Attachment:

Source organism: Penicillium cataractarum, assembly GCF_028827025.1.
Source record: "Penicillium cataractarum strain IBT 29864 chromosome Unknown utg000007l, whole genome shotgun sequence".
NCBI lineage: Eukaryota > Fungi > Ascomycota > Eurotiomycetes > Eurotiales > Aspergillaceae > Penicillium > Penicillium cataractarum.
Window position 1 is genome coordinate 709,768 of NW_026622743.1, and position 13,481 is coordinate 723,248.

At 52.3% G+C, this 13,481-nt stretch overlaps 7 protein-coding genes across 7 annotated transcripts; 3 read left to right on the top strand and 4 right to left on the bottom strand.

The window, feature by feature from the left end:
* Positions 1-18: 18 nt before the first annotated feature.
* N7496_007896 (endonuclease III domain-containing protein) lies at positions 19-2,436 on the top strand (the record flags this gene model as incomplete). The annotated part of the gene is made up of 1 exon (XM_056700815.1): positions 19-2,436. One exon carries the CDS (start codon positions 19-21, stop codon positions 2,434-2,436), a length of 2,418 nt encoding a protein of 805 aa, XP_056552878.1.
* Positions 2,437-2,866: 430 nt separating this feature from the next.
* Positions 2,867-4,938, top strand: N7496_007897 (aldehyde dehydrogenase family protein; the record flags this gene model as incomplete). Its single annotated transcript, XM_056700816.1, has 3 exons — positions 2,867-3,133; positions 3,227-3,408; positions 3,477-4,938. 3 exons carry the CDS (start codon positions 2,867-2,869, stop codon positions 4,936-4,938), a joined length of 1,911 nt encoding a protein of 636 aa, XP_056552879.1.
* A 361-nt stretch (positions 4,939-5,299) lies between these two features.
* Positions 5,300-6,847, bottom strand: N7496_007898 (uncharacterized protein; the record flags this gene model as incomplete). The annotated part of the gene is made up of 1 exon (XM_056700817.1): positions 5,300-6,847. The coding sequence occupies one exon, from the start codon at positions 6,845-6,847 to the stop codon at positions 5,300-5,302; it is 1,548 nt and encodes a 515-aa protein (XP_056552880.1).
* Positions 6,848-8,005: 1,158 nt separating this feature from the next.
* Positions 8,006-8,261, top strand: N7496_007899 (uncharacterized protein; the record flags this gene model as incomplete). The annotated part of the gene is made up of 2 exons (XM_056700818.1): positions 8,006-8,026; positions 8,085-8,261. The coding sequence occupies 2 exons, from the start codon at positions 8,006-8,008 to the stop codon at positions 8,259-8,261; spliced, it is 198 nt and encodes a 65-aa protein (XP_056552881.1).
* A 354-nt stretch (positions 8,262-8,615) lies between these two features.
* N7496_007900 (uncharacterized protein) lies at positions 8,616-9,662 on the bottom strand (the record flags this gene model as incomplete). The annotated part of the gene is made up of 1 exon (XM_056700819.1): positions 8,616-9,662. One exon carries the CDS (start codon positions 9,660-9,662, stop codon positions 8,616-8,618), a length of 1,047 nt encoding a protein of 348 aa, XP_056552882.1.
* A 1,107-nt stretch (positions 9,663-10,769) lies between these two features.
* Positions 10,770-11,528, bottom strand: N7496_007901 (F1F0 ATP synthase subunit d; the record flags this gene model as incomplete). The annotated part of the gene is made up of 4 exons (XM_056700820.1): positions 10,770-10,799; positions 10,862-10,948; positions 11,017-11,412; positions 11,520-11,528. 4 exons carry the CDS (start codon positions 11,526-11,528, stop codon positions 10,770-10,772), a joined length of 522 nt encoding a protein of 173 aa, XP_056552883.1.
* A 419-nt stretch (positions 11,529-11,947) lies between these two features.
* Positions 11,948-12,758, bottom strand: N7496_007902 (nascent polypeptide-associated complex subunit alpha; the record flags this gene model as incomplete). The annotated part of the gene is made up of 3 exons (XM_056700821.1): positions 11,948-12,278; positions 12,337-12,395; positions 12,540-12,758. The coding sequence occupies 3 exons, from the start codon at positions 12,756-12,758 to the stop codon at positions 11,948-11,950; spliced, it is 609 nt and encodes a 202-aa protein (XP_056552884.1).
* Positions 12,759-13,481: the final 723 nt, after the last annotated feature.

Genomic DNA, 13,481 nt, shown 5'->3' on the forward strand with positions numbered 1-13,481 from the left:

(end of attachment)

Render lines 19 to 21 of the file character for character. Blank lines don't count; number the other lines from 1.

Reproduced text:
* A 419-nt stretch (positions 11,529-11,947) lies between these two features.
* Positions 11,948-12,758, bottom strand: N7496_007902 (nascent polypeptide-associated complex subunit alpha; the record flags this gene model as incomplete). The annotated part of the gene is made up of 3 exons (XM_056700821.1): positions 11,948-12,278; positions 12,337-12,395; positions 12,540-12,758. The coding sequence occupies 3 exons, from the start codon at positions 12,756-12,758 to the stop codon at positions 11,948-11,950; spliced, it is 609 nt and encodes a 202-aa protein (XP_056552884.1).
* Positions 12,759-13,481: the final 723 nt, after the last annotated feature.